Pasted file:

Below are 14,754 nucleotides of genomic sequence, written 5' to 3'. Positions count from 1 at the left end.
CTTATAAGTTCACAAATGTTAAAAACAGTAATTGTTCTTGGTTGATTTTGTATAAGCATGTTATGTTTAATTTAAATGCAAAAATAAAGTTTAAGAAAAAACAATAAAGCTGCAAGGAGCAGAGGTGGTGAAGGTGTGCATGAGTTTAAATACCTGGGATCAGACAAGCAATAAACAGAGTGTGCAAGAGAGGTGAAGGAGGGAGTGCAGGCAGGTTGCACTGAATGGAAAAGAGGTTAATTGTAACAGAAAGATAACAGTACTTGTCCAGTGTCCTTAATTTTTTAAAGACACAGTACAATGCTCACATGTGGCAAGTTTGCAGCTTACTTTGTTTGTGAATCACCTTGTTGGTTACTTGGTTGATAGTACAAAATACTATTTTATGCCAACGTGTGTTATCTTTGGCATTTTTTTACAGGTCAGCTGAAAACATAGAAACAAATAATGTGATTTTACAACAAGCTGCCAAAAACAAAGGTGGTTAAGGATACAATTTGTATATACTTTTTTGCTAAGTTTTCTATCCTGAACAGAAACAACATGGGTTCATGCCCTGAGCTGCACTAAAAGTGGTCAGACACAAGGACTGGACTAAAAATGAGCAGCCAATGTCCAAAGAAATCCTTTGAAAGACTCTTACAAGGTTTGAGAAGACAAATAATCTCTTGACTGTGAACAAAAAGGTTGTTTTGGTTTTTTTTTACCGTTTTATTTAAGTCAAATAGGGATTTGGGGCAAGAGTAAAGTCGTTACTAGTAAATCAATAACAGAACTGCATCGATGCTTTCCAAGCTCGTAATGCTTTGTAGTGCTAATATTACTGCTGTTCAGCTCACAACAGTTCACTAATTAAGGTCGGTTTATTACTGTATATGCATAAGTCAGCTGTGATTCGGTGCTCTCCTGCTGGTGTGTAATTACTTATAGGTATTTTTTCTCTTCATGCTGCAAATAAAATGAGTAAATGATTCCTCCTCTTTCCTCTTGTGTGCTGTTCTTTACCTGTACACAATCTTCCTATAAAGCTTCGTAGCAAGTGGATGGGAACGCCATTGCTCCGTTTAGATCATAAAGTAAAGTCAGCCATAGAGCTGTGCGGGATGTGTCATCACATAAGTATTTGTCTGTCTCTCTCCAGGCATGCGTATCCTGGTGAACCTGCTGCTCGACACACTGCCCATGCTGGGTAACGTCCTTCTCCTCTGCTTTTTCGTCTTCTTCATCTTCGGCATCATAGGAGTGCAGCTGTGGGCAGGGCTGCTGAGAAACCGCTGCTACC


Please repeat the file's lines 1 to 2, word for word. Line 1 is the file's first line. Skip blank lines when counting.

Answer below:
Below are 14,754 nucleotides of genomic sequence, written 5' to 3'. Positions count from 1 at the left end.
CTTATAAGTTCACAAATGTTAAAAACAGTAATTGTTCTTGGTTGATTTTGTATAAGCATGTTATGTTTAATTTAAATGCAAAAATAAAGTTTAAGAAAAAACAATAAAGCTGCAAGGAGCAGAGGTGGTGAAGGTGTGCATGAGTTTAAATACCTGGGATCAGACAAGCAATAAACAGAGTGTGCAAGAGAGGTGAAGGAGGGAGTGCAGGCAGGTTGCACTGAATGGAAAAGAGGTTAATTGTAACAGAAAGATAACAGTACTTGTCCAGTGTCCTTAATTTTTTAAAGACACAGTACAATGCTCACATGTGGCAAGTTTGCAGCTTACTTTGTTTGTGAATCACCTTGTTGGTTACTTGGTTGATAGTACAAAATACTATTTTATGCCAACGTGTGTTATCTTTGGCATTTTTTTACAGGTCAGCTGAAAACATAGAAACAAATAATGTGATTTTACAACAAGCTGCCAAAAACAAAGGTGGTTAAGGATACAATTTGTATATACTTTTTTGCTAAGTTTTCTATCCTGAACAGAAACAACATGGGTTCATGCCCTGAGCTGCACTAAAAGTGGTCAGACACAAGGACTGGACTAAAAATGAGCAGCCAATGTCCAAAGAAATCCTTTGAAAGACTCTTACAAGGTTTGAGAAGACAAATAATCTCTTGACTGTGAACAAAAAGGTTGTTTTGGTTTTTTTTTACCGTTTTATTTAAGTCAAATAGGGATTTGGGGCAAGAGTAAAGTCGTTACTAGTAAATCAATAACAGAACTGCATCGATGCTTTCCAAGCTCGTAATGCTTTGTAGTGCTAATATTACTGCTGTTCAGCTCACAACAGTTCACTAATTAAGGTCGGTTTATTACTGTATATGCATAAGTCAGCTGTGATTCGGTGCTCTCCTGCTGGTGTGTAATTACTTATAGGTATTTTTTCTCTTCATGCTGCAAATAAAATGAGTAAATGATTCCTCCTCTTTCCTCTTGTGTGCTGTTCTTTACCTGTACACAATCTTCCTATAAAGCTTCGTAGCAAGTGGATGGGAACGCCATTGCTCCGTTTAGATCATAAAGTAAAGTCAGCCATAGAGCTGTGCGGGATGTGTCATCACATAAGTATTTGTCTGTCTCTCTCCAGGCATGCGTATCCTGGTGAACCTGCTGCTCGACACACTGCCCATGCTGGGTAACGTCCTTCTCCTCTGCTTTTTCGTCTTCTTCATCTTCGGCATCATAGGAGTGCAGCTGTGGGCAGGGCTGCTGAGAAACCGCTGCTACC